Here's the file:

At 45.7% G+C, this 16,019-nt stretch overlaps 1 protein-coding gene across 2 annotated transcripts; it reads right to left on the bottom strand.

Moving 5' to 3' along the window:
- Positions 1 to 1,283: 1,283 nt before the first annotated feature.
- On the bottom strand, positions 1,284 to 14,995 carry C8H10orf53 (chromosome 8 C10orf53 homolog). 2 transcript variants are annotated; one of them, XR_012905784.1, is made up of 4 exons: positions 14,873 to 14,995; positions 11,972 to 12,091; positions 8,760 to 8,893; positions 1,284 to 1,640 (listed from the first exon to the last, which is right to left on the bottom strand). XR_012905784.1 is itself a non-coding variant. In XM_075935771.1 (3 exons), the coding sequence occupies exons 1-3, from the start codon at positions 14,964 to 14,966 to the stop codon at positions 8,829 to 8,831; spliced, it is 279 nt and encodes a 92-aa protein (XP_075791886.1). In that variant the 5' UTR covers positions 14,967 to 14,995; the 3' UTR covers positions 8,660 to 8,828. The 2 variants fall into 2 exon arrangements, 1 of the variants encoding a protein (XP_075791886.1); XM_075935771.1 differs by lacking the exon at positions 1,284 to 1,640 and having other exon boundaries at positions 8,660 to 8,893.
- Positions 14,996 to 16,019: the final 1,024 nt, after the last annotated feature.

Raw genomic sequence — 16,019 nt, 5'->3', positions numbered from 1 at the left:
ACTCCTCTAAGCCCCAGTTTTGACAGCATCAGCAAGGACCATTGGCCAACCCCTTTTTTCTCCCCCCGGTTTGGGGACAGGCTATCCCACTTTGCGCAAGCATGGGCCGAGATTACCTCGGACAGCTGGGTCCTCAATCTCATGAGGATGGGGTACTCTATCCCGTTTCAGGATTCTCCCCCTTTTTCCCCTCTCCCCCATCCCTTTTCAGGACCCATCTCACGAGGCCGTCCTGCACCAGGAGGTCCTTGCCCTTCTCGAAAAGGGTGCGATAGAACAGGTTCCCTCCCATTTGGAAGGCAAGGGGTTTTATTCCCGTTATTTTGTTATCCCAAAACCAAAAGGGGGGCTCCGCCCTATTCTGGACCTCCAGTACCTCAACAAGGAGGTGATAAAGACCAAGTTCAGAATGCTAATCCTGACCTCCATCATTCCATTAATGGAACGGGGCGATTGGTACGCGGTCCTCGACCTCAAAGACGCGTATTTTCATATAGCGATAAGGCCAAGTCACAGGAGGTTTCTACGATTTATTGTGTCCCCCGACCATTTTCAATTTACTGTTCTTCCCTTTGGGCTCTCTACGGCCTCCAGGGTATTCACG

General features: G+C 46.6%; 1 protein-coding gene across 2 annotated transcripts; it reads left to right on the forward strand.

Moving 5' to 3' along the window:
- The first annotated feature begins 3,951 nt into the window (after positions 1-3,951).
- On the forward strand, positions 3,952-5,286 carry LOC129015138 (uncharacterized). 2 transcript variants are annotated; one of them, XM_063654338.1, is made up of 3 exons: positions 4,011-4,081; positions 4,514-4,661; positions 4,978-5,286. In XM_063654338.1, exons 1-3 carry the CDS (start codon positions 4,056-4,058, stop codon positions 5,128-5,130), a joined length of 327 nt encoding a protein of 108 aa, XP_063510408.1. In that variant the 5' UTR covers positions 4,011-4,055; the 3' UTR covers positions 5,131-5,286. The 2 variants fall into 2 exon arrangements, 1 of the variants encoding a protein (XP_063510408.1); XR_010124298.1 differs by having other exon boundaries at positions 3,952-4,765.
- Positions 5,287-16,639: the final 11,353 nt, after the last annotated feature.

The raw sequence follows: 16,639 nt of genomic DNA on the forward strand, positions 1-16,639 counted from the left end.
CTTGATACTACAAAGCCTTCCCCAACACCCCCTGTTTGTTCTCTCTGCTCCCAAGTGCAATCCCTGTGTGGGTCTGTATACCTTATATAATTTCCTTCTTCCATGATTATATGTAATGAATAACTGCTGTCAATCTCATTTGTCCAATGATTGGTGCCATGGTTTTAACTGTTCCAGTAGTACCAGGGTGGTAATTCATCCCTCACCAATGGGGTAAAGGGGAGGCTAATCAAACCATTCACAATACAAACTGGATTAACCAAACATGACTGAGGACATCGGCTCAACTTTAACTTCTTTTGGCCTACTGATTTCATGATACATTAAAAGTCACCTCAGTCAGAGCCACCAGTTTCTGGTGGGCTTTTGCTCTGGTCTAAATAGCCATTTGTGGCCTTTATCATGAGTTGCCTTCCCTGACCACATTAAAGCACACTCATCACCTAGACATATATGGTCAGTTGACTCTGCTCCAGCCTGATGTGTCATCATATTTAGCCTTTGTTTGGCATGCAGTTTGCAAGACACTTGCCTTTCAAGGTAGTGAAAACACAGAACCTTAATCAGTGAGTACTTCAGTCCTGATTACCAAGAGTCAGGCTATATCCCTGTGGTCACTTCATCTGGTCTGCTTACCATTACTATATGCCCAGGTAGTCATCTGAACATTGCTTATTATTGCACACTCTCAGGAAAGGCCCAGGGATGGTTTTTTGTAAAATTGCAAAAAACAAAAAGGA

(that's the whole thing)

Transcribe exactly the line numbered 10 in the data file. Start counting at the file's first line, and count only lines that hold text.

- The first annotated feature begins 3,951 nt into the window (after positions 1-3,951).